The ear is the organ of hearing. There are several main parts of the ear:
The External (Outer) Ear
The external (outer) ear, which comprises the:
- pinna or auricle, the outside part of the ear
- external auditory canal, which connects the outer ear to the inside or middle ear
- tympanic membrane, also called the eardrum, which divides the external ear from the middle ear
The Middle Ear (Tympanic Cavity)
The middle ear (tympanic cavity), which consists of:
- ossicles, three small bones that are connected and transmit sound waves to the inner ear. These bones are called malleus, incus, and stapes.
- the eustachian tube, a canal that links the middle ear with the throat area. The eustachian tube helps to equalize pressure between the middle ear and the air around you. Equal pressure is necessary for the proper transfer of sound waves. The eustachian tube is lined with mucous membrane, just like the inside of the nose and throat.
The Inner Ear
The inner ear consists of:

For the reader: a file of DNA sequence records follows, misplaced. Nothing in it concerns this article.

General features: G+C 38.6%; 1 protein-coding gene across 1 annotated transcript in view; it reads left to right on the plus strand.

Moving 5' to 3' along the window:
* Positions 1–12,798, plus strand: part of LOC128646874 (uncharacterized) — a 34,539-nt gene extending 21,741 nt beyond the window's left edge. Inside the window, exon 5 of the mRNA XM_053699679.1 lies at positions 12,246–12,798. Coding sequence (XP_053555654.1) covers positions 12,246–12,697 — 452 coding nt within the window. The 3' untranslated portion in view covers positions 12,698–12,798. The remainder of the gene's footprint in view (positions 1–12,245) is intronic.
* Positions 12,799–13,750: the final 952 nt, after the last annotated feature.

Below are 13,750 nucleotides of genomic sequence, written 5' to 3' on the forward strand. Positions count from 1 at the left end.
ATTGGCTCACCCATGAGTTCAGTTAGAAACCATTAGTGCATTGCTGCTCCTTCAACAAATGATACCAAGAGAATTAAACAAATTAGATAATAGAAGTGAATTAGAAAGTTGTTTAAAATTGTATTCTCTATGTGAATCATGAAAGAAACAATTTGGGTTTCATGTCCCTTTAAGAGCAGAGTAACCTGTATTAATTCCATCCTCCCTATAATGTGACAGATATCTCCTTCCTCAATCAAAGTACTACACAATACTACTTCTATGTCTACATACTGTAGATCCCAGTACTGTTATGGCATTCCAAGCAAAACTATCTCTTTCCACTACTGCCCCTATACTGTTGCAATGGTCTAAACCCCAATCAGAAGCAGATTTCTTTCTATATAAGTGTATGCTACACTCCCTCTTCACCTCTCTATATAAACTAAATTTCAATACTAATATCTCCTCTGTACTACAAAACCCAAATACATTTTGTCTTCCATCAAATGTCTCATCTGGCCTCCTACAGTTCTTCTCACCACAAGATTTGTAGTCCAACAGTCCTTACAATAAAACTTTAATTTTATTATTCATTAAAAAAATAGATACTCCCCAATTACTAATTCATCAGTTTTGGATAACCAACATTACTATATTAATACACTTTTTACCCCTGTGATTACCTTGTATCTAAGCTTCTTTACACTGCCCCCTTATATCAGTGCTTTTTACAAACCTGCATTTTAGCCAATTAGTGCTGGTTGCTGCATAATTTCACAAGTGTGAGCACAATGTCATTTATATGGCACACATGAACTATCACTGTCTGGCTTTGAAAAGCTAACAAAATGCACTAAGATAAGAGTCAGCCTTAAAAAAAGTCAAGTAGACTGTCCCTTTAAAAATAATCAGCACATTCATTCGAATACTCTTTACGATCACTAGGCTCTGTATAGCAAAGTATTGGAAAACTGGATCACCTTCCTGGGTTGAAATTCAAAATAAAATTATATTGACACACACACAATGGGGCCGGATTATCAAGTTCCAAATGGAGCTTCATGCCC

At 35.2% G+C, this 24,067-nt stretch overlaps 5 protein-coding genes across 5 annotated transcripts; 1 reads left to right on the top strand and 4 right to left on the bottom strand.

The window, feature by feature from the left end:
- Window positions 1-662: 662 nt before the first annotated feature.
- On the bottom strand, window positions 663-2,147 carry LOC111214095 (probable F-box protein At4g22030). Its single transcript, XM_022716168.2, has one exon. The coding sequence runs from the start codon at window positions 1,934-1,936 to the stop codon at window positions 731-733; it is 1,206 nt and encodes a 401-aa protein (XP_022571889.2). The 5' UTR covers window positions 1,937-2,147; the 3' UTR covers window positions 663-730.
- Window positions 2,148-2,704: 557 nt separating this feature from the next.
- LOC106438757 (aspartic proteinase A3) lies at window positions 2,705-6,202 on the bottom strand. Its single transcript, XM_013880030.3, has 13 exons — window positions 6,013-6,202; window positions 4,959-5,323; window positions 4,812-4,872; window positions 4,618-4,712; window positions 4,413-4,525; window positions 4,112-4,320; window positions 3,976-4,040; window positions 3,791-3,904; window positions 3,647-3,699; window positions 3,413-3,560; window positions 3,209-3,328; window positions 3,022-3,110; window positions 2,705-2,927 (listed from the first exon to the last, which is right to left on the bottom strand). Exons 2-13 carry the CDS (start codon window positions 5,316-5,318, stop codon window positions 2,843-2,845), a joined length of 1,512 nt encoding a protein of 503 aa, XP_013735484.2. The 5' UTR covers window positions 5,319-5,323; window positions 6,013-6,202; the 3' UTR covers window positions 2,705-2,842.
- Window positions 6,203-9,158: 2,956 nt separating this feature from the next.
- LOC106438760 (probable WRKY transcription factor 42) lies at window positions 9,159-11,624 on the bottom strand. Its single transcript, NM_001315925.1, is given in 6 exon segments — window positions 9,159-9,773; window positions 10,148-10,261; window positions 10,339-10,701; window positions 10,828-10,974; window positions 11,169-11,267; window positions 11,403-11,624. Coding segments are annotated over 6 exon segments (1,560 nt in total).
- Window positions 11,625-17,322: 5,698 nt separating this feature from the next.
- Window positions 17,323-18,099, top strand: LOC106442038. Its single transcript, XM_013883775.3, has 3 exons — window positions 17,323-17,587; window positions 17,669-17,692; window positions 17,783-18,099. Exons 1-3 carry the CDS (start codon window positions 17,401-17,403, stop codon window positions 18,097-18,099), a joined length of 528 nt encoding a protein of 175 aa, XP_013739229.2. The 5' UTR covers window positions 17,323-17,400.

- the cochlea, which contains the receptors for hearing
- the vestibule, which contains the receptors for balance
- semicircular canals, which contain the receptors for balance
The outer ear is where hearing starts. When a sound is produced, the sound waves, or vibrations, travel down the external auditory canal and strike the eardrum (tympanic membrane). The eardrum vibrates. The vibrations are then passed to three tiny bones in the middle ear called the ossicles. The ossicles amplify the sound and send the sound waves to the inner ear and into the cochlea.
When sound waves reach the inner ear, they are converted into electrical impulses that the auditory nerve sends to the brain. These electrical impulses are then translated by the brain into sound.